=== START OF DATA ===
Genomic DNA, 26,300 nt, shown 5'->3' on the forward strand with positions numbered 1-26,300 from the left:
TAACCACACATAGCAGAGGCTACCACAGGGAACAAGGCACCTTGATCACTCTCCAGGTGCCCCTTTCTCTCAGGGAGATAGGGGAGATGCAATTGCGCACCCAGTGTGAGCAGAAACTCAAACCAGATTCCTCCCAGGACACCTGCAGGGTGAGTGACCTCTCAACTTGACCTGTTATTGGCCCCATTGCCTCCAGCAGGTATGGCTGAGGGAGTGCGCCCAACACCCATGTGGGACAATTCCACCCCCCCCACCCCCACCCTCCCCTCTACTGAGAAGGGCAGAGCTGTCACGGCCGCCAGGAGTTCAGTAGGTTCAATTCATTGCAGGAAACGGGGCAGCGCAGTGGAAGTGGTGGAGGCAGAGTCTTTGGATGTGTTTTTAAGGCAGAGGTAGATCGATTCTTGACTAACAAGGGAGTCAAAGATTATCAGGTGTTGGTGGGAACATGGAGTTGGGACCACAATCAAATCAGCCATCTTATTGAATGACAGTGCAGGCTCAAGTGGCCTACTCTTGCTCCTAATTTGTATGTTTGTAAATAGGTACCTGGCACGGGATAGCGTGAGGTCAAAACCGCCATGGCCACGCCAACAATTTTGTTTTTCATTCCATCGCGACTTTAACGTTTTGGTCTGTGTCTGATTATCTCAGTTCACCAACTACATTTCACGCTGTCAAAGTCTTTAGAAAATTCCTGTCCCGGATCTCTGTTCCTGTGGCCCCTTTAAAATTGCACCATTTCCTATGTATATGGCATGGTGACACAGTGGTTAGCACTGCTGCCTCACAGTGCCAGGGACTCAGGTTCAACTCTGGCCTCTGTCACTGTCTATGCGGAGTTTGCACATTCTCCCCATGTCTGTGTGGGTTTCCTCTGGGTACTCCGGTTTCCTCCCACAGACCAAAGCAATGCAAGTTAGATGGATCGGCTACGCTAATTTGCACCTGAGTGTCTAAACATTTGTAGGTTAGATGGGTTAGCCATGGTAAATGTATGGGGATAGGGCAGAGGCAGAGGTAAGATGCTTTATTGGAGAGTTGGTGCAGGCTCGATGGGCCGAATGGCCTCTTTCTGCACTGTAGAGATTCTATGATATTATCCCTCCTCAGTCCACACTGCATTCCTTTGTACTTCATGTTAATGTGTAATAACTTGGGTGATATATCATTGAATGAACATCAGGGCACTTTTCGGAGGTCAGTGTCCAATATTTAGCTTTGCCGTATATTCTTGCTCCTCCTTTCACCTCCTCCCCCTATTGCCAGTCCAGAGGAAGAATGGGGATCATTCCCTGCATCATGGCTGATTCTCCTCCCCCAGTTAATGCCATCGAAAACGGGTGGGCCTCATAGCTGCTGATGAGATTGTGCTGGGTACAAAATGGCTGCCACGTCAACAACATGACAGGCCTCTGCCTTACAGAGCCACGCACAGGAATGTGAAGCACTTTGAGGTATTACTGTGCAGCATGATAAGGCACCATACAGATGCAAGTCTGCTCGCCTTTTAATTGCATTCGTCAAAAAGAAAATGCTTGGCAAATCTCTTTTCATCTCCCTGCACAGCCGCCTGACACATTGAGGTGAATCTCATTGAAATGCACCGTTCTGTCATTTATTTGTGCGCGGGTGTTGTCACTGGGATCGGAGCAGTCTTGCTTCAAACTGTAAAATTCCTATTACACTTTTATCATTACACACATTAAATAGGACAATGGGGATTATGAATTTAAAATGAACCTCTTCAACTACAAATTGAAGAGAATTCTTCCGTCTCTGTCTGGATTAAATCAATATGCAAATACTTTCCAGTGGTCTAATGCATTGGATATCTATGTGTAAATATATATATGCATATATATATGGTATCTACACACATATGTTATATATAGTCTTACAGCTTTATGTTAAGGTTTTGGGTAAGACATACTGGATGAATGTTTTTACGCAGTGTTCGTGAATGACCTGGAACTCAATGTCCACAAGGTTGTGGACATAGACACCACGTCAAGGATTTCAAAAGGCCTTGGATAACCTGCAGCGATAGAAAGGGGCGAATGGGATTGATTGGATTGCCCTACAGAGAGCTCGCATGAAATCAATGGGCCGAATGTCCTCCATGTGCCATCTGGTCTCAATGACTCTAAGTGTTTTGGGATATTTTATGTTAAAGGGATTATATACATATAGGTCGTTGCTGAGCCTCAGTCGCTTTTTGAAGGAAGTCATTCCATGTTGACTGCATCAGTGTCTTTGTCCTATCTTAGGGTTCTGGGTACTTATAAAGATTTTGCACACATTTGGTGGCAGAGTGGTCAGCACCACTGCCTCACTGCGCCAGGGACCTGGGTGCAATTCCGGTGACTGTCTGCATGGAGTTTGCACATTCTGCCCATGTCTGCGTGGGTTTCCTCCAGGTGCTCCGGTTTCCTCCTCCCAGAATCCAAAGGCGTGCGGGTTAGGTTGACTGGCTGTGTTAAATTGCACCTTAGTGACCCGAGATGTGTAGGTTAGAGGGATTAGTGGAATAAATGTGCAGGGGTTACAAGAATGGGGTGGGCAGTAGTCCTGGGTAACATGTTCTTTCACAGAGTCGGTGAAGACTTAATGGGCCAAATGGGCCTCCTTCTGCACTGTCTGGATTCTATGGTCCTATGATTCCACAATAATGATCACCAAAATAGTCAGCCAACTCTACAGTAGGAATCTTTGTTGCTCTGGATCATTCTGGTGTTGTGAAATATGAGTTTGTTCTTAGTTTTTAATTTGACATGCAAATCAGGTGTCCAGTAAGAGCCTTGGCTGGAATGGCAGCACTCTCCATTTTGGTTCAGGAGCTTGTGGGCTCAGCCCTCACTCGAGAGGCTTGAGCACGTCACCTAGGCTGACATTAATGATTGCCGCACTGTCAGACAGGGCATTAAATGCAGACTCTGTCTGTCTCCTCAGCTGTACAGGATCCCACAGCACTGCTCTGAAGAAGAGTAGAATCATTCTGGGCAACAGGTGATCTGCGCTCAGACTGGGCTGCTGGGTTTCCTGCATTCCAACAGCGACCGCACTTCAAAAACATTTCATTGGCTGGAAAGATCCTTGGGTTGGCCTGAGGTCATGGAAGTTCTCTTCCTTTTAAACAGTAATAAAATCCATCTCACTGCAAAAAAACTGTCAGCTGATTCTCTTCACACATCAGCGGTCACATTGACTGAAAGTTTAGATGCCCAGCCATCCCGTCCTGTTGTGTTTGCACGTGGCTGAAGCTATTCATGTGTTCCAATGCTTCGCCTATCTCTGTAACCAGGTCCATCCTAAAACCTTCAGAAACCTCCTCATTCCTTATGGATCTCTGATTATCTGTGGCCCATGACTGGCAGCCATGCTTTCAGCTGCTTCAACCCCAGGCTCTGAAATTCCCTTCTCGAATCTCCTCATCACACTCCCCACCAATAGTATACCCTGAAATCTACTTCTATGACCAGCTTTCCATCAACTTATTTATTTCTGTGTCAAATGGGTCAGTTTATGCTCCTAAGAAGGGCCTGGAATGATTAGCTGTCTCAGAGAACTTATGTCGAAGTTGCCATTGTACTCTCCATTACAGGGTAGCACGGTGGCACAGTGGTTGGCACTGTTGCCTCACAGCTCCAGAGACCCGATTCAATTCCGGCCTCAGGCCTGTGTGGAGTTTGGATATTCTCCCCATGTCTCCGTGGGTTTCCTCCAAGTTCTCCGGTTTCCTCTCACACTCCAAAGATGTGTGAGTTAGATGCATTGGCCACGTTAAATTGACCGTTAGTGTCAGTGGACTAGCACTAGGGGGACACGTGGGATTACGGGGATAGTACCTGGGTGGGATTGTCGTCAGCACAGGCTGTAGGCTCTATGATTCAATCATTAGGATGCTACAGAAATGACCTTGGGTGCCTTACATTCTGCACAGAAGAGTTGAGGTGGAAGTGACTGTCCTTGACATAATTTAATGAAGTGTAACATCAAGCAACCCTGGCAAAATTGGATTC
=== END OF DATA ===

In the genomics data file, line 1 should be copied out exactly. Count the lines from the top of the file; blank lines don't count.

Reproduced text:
Genomic DNA, 26,300 nt, shown 5'->3' on the forward strand with positions numbered 1-26,300 from the left: